Director Teddy Nygh, a talented man who has starred in feature length films such as Sugarhouse and also directed and produced his own full feature hip-hop documentary Clash of da tights 1’s, explains that he had vision for a video when he heard this new track from the south London rapper. Giggs himself is a controversial artist which gave Teddy even further inspiration for running the project. Teddy explains that when he heard the track for the first time it touched him, he really felt it and instantly visualised the scenes and with Giggs being a very visual rapper this just made things come together.
The video is in two parts, with the first part being a dedication to his mum (the video was released on Mother’s day) and then blends into the second part which is a club scene with some brilliantly made up geisha models shaking their thangs on the dance floor. This video did in fact make history to be the first UK hip hop music video to have a screening for its release in the warm and cosy Riverside studios in Hammersmith.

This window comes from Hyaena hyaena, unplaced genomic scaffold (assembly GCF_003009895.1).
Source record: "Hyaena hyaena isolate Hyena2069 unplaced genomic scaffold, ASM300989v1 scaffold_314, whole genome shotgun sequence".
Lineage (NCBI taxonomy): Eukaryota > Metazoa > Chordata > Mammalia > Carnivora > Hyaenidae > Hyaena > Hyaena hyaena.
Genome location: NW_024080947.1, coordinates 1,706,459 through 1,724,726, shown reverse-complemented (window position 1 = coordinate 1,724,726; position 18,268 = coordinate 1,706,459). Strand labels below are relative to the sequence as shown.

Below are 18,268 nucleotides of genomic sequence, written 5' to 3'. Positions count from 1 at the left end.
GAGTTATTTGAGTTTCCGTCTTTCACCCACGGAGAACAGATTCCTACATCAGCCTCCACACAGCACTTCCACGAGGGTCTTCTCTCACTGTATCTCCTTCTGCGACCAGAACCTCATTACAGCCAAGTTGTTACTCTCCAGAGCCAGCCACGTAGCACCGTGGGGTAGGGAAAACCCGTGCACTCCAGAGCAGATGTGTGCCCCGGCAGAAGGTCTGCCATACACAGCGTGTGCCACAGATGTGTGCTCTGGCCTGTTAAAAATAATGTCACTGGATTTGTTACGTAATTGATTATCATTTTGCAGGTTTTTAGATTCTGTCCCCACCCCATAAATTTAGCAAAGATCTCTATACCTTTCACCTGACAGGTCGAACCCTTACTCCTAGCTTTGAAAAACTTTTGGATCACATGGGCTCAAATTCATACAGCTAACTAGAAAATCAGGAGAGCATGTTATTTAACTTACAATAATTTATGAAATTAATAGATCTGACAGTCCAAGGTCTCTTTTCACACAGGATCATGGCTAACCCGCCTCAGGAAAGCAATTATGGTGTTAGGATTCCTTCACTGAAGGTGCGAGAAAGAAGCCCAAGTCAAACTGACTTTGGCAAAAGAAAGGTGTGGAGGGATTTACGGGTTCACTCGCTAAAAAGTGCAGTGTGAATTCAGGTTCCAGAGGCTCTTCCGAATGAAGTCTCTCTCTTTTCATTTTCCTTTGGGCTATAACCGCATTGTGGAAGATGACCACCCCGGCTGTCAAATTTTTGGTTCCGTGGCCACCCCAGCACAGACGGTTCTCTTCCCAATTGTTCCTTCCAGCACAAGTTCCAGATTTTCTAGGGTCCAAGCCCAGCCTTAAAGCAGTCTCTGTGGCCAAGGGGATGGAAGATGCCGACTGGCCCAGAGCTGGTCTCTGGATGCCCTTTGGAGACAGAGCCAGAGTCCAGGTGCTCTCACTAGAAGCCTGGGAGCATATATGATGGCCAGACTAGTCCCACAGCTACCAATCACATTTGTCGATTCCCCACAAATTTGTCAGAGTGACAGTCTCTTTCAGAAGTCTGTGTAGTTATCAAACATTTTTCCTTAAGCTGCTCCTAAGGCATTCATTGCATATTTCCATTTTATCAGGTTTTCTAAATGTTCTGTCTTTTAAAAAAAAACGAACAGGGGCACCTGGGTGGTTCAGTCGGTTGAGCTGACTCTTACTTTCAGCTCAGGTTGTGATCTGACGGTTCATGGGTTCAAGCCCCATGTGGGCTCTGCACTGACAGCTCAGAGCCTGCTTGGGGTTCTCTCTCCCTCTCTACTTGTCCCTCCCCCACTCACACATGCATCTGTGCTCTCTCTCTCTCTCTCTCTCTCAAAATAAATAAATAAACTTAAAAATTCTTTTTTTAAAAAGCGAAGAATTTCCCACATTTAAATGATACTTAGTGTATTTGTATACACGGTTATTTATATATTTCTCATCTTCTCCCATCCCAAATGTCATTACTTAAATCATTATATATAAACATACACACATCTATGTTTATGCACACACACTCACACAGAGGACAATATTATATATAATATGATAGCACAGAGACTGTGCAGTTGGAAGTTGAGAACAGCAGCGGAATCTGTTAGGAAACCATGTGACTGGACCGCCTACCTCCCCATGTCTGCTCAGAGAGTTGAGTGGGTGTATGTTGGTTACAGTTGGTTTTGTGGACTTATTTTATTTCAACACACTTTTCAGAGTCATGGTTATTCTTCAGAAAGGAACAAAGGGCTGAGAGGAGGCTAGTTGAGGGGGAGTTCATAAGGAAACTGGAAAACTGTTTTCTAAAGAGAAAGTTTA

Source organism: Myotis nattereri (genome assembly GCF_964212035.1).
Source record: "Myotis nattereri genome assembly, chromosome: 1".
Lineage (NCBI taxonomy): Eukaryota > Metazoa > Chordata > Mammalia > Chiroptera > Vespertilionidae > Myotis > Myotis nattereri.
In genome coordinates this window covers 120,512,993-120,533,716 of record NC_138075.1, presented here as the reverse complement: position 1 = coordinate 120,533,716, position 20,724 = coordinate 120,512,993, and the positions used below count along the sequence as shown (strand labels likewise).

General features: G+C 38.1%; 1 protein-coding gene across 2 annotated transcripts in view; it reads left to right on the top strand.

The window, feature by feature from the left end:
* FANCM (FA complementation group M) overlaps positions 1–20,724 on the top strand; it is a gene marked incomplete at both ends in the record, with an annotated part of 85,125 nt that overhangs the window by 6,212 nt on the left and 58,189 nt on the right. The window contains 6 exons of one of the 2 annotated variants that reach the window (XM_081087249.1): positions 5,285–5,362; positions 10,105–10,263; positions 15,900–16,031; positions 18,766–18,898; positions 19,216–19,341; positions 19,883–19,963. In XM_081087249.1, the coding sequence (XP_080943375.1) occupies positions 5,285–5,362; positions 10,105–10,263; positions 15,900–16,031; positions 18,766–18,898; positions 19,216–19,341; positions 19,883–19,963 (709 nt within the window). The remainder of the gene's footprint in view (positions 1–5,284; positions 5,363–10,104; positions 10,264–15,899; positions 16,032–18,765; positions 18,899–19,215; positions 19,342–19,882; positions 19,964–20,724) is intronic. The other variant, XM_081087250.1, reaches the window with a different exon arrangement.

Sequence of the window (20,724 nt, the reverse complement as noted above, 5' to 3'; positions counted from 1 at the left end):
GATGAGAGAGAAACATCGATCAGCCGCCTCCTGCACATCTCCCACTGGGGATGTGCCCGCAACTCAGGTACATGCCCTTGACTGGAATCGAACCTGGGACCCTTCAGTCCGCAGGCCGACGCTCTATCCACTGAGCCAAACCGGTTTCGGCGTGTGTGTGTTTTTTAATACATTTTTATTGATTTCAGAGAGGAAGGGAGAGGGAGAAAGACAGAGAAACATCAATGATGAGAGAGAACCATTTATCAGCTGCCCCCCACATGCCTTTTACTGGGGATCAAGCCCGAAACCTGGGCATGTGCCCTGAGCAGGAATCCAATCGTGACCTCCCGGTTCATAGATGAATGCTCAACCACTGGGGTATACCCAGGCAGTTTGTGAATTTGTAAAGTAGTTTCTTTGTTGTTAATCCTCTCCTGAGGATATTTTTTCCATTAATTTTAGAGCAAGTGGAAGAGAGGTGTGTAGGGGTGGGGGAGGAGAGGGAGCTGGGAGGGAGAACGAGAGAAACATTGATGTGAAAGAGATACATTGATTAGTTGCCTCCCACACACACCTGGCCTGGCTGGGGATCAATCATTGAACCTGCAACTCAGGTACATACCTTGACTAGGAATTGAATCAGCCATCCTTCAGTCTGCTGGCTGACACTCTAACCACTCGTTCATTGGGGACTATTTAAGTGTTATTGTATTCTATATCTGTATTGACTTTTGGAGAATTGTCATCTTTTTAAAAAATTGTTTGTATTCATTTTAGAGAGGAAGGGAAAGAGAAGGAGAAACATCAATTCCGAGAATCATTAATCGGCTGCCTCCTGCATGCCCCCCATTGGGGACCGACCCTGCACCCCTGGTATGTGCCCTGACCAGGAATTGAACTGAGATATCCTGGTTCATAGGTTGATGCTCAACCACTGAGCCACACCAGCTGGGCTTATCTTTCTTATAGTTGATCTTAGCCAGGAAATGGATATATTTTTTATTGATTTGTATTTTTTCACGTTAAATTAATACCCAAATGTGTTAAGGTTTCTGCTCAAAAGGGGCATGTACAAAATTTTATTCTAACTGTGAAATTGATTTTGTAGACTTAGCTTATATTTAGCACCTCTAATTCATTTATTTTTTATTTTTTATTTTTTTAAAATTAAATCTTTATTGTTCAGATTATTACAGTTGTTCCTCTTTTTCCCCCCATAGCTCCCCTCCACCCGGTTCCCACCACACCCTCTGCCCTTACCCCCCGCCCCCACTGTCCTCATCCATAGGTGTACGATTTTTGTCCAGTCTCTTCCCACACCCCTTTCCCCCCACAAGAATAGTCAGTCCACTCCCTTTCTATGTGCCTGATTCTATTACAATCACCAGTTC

I shot the stills on the set over two days, missing the green screen filming on day3 due to other commitments! But still got some good shots, the second day also involved me shooting two particular shots during the filming of young Giggs that I then printed out and placed in the picture frames on the wall, to then be used for the effect of zooming into the picture and merging into film…Teddy also dragged me down to Peckham one night to shoot some stills of the traffic on the high street, we setup the tripod, found the angle we needed and shot around 250 stills each exposed at 2 seconds, with the camera on interval timing (taking a shot on its own every 3 seconds), the resulting 250 pics were then blending together by the editors and used (briefly!) in the video, just as Giggs says “I think the hood kinda changed me”
Big up to all involved, it was a good shoot and everyone put in hard work to get the job done, bring on the next vid!